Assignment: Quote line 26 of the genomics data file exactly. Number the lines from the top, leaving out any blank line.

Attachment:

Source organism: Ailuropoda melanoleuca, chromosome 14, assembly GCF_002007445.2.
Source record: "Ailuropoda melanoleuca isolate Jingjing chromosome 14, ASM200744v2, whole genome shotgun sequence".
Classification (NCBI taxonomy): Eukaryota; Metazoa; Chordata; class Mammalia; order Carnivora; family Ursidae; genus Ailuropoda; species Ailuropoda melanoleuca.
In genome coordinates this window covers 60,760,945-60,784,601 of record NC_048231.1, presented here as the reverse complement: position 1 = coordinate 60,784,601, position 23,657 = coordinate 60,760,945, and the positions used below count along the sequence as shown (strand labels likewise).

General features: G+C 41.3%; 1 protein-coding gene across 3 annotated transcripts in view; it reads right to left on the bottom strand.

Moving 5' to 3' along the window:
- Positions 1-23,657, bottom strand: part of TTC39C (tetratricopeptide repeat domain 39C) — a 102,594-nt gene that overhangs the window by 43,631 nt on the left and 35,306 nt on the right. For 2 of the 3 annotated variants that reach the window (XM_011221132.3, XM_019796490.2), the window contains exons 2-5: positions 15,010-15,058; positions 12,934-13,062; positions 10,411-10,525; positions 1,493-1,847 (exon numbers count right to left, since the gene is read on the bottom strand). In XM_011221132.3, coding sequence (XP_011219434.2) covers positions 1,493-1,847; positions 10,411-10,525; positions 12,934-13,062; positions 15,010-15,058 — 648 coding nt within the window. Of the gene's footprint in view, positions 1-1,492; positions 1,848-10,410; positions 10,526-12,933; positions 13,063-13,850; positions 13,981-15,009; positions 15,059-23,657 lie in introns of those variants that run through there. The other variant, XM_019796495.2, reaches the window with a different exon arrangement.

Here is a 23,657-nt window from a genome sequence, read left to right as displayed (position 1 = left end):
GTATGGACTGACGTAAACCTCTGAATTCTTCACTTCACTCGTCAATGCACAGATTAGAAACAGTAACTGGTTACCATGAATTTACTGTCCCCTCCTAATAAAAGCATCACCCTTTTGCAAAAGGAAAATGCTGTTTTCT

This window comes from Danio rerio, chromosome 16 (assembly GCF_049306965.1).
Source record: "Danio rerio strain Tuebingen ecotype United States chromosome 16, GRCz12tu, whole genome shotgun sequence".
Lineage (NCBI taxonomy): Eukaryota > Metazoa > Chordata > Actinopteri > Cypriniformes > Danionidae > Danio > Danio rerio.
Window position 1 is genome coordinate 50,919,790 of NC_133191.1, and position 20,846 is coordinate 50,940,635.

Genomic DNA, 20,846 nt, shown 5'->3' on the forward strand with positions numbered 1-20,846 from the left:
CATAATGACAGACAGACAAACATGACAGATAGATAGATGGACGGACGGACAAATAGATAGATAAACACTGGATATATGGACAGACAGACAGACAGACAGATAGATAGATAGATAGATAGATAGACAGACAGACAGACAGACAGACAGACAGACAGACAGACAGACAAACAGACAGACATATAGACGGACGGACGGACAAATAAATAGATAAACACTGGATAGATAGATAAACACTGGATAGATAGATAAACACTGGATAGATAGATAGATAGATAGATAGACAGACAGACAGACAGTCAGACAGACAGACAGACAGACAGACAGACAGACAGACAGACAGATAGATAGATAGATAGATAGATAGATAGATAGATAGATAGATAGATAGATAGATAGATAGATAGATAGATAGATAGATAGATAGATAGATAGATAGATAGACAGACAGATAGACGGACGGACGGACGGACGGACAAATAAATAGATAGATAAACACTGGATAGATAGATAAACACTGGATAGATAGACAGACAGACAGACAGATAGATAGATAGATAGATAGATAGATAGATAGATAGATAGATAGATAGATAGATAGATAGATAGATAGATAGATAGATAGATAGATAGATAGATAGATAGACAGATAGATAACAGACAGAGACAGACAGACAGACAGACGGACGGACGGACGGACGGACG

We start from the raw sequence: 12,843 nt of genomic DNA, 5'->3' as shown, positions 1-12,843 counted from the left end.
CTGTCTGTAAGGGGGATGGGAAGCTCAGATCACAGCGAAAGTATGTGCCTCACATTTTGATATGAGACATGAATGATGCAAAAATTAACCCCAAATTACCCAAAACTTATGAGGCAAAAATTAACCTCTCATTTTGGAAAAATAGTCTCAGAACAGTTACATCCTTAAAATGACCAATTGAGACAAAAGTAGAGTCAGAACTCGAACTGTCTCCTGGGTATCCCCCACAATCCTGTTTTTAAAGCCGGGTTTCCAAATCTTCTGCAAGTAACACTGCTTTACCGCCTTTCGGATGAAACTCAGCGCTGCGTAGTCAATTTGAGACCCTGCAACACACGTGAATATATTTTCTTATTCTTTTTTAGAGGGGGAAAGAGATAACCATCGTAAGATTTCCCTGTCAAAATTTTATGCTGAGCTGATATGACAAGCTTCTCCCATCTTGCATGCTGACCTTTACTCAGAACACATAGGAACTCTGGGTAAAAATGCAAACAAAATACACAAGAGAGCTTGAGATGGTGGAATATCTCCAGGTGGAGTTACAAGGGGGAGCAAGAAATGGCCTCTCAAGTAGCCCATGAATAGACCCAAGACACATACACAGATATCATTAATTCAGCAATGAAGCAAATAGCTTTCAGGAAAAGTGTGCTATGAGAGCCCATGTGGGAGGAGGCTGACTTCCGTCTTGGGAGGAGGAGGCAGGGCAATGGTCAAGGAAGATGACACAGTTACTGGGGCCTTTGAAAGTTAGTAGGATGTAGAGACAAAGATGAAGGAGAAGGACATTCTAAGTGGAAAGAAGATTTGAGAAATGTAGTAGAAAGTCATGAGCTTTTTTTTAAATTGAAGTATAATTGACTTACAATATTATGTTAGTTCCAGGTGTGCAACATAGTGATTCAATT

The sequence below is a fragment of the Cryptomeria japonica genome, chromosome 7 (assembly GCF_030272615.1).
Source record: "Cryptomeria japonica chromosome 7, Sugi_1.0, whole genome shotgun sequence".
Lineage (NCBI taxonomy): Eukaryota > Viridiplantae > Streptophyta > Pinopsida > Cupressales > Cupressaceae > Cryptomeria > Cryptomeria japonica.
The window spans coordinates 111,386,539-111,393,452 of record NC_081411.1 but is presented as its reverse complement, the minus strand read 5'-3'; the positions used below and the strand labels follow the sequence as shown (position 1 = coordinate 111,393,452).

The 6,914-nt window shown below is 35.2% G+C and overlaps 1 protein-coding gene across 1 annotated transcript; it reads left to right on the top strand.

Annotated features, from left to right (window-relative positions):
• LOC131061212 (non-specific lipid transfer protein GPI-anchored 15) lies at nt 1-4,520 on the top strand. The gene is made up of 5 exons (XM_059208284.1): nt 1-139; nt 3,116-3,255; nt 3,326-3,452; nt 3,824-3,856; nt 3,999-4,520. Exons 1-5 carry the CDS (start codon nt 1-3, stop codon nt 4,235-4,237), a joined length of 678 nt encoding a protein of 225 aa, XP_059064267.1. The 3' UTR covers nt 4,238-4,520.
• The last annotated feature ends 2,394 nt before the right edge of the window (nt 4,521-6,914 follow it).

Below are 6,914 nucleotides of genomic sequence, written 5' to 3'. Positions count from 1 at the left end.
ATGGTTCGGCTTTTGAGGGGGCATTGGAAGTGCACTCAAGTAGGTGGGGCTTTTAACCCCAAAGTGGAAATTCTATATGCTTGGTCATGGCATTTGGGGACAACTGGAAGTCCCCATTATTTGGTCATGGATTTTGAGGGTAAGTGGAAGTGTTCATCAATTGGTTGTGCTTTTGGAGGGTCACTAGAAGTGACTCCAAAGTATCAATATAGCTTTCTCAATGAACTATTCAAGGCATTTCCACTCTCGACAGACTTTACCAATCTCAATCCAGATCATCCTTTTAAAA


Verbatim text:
Below are 6,914 nucleotides of genomic sequence, written 5' to 3'. Positions count from 1 at the left end.